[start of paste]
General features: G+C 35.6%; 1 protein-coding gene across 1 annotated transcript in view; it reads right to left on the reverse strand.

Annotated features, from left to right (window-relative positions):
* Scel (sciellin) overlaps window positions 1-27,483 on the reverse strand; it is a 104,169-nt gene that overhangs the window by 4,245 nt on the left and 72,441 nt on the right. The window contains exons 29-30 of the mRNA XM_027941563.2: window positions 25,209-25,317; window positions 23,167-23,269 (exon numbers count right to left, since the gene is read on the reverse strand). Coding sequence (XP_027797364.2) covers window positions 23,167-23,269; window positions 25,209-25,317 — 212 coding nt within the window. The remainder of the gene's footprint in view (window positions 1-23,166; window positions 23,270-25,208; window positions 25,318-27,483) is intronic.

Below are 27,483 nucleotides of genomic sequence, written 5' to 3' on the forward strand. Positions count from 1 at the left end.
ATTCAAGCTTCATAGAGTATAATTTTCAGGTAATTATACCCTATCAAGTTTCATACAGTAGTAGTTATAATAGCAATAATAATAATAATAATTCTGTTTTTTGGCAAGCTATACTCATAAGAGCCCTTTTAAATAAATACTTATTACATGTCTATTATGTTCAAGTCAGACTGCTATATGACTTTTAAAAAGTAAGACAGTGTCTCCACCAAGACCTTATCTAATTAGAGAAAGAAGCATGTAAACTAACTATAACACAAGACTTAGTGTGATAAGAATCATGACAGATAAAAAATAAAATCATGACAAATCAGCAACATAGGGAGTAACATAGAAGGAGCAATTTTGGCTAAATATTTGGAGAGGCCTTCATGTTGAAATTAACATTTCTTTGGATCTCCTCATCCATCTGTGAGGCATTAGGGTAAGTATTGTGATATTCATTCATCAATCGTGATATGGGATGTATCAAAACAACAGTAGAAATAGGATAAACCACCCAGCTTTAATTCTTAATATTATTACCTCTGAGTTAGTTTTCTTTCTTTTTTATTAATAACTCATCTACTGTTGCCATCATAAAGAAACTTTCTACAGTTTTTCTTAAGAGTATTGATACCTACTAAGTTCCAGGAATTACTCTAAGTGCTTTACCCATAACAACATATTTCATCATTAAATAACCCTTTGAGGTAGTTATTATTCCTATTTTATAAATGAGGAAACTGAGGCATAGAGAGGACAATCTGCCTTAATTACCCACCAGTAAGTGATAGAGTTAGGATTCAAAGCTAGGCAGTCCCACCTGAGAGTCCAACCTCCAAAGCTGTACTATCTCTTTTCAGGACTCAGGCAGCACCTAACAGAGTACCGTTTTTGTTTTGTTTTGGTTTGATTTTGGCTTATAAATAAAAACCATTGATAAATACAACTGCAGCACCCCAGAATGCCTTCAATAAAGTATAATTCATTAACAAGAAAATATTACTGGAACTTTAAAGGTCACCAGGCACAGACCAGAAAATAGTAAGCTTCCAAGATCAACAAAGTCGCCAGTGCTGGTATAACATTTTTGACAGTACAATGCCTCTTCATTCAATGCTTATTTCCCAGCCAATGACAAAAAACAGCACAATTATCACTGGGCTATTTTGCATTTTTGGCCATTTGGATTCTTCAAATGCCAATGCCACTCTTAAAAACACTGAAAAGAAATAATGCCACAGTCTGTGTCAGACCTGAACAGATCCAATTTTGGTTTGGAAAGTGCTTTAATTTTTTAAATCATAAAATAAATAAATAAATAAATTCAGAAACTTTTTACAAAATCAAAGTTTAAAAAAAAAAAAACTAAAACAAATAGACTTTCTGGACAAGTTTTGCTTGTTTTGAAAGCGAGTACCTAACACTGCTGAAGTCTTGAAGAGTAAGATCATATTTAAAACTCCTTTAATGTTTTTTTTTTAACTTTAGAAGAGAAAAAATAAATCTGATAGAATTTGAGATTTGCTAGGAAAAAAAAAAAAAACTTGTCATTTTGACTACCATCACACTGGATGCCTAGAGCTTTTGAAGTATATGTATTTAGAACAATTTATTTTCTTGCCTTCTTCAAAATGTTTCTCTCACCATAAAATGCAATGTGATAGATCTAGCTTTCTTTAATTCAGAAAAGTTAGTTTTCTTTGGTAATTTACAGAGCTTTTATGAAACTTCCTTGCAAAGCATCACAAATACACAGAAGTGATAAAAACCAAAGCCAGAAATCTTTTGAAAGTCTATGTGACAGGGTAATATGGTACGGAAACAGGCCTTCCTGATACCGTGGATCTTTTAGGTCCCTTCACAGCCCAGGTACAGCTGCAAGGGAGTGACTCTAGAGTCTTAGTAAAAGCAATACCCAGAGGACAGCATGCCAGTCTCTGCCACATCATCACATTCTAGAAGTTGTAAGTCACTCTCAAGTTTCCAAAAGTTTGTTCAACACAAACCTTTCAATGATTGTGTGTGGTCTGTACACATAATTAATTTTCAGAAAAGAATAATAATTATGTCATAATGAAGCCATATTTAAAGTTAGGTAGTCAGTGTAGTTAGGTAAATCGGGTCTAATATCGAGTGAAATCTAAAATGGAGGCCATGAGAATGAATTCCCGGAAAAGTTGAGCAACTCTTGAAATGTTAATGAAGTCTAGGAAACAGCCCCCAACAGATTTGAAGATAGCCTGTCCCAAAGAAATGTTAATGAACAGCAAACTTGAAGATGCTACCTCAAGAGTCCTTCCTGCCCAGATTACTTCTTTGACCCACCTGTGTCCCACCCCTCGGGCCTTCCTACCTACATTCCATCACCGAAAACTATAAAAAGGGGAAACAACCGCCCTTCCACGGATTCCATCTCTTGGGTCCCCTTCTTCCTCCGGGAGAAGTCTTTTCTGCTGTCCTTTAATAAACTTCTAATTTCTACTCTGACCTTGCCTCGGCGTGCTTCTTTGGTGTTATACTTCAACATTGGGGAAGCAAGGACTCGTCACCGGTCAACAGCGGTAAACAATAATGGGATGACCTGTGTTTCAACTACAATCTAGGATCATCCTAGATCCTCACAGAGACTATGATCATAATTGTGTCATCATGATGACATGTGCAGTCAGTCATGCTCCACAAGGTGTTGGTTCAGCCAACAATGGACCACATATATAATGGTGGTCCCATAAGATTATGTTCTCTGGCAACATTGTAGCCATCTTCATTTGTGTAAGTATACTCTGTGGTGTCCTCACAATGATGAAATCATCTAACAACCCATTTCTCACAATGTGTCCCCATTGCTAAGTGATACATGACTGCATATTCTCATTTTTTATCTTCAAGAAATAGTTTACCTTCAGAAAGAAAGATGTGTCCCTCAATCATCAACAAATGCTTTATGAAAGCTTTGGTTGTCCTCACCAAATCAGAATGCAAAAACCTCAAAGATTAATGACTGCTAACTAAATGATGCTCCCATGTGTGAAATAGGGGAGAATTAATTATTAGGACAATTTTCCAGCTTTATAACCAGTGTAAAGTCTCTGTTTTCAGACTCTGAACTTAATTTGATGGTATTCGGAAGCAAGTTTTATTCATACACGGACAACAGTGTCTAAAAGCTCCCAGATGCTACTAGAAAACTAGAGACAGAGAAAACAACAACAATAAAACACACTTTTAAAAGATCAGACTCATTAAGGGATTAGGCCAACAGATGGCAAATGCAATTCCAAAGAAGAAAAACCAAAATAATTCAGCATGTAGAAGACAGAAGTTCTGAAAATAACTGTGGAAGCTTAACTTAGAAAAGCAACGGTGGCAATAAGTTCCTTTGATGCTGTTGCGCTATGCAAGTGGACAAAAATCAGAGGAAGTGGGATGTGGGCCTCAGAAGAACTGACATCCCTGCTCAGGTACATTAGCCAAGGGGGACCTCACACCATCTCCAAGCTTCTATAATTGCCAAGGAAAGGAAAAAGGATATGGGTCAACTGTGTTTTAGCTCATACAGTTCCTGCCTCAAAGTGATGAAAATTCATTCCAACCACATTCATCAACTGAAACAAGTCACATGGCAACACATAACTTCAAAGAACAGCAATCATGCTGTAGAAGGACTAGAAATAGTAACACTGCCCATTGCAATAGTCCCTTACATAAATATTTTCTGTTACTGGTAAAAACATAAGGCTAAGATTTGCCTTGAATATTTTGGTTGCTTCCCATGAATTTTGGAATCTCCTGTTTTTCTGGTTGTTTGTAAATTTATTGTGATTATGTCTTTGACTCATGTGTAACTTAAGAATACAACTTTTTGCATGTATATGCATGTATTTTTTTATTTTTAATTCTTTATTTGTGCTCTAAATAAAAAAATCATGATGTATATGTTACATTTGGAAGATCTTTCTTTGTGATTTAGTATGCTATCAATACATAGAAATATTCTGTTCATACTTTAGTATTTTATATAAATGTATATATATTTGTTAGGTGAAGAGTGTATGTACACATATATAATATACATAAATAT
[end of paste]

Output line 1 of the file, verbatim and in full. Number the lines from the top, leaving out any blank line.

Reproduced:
General features: G+C 35.6%; 1 protein-coding gene across 1 annotated transcript in view; it reads right to left on the reverse strand.